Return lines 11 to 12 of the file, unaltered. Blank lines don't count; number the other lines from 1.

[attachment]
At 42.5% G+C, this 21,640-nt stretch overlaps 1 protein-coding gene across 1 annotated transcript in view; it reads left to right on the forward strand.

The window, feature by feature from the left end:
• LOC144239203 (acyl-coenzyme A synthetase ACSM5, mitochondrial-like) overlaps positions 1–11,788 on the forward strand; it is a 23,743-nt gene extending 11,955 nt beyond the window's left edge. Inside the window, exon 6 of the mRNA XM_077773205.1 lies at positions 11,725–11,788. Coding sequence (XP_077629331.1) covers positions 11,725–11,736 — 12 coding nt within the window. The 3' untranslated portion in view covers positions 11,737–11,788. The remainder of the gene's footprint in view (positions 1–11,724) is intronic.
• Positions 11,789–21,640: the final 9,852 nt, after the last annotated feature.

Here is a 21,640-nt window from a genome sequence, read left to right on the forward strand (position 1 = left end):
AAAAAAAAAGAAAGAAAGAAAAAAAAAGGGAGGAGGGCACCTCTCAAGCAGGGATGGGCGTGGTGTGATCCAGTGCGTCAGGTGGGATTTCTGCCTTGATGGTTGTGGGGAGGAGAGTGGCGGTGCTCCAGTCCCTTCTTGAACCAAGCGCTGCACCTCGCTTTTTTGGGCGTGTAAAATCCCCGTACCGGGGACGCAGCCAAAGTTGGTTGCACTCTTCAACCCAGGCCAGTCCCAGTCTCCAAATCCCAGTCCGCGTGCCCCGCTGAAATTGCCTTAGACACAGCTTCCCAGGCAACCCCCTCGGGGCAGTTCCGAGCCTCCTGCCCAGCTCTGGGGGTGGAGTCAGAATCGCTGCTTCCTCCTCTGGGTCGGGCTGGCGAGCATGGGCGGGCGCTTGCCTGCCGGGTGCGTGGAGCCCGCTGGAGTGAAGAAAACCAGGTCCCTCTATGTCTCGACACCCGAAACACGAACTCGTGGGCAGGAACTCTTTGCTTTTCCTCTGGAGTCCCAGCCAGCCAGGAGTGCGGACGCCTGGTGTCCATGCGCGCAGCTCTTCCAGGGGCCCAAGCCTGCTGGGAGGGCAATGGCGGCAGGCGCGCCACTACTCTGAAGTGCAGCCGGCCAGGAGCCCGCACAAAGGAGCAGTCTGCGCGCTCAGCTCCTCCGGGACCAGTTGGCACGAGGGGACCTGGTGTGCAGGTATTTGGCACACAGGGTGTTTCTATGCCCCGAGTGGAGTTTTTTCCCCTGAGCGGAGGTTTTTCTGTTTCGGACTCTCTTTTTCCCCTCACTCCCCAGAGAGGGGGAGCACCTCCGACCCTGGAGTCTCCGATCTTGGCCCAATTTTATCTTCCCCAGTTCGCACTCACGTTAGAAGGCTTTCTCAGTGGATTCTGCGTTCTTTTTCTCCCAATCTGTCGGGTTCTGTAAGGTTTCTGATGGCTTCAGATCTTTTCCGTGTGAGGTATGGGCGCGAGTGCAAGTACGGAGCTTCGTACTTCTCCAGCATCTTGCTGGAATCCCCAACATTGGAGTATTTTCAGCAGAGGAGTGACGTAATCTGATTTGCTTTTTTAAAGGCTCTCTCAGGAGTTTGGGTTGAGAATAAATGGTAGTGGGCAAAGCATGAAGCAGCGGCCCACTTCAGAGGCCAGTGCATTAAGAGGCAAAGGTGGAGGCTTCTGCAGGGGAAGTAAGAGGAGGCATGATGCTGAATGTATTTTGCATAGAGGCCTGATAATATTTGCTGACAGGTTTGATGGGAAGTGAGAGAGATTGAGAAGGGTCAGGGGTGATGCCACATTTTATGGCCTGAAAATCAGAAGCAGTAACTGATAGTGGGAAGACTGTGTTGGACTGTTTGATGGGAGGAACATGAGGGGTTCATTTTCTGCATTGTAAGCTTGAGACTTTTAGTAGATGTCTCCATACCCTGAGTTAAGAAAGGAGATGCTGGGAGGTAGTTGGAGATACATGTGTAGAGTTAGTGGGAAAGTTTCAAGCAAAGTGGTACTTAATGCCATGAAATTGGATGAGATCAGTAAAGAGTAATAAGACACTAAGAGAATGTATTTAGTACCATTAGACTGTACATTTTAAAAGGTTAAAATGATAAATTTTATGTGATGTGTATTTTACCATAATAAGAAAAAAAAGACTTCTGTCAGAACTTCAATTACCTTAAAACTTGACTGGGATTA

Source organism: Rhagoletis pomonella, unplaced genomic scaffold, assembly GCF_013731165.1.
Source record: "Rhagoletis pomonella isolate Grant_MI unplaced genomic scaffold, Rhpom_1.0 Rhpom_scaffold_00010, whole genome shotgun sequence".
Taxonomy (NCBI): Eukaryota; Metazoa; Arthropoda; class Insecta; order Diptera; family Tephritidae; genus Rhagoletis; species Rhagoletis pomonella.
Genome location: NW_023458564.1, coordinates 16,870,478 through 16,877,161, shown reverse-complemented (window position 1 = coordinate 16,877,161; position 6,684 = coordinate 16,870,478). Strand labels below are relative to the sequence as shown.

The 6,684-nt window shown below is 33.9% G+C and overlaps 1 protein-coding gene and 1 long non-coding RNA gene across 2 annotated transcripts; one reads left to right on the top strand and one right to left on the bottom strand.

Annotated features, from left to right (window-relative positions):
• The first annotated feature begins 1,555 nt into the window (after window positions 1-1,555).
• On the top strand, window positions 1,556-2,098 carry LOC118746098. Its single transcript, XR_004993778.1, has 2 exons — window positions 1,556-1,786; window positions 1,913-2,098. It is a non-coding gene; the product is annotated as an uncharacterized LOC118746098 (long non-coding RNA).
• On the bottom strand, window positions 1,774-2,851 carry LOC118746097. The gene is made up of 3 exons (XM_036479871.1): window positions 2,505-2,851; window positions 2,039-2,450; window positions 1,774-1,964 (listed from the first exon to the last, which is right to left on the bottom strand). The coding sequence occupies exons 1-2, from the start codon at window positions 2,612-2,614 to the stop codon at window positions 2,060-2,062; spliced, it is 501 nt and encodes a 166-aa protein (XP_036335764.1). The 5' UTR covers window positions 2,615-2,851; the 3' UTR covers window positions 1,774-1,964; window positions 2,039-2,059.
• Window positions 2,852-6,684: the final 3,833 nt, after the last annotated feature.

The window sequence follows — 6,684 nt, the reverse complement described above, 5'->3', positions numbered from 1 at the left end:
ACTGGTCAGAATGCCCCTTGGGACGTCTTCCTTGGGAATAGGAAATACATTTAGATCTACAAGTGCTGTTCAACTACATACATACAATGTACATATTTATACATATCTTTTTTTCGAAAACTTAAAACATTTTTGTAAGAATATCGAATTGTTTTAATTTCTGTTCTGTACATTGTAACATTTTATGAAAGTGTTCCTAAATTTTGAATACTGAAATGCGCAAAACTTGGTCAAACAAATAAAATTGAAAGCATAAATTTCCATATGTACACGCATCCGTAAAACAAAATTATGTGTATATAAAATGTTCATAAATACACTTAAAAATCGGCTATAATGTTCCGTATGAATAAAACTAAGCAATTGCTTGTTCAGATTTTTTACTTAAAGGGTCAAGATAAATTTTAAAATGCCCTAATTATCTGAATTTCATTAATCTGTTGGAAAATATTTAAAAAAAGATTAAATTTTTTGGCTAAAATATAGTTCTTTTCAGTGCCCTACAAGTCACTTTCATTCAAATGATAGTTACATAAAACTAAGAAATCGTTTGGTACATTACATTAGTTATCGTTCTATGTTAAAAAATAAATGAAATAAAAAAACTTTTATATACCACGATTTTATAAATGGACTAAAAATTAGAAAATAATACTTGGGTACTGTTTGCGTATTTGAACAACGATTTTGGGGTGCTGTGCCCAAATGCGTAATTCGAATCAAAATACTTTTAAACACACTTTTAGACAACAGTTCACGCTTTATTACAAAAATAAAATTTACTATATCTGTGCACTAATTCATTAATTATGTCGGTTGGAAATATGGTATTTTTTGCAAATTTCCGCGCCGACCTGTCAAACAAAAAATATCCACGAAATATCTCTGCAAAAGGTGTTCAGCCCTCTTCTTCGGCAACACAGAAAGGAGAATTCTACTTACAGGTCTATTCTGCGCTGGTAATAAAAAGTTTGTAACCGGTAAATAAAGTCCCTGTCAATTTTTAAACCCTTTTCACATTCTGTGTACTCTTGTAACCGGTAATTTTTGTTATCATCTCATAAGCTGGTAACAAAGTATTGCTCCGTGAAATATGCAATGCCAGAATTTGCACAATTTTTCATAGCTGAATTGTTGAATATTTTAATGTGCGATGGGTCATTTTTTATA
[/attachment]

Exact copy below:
The 6,684-nt window shown below is 33.9% G+C and overlaps 1 protein-coding gene and 1 long non-coding RNA gene across 2 annotated transcripts; one reads left to right on the top strand and one right to left on the bottom strand.

Annotated features, from left to right (window-relative positions):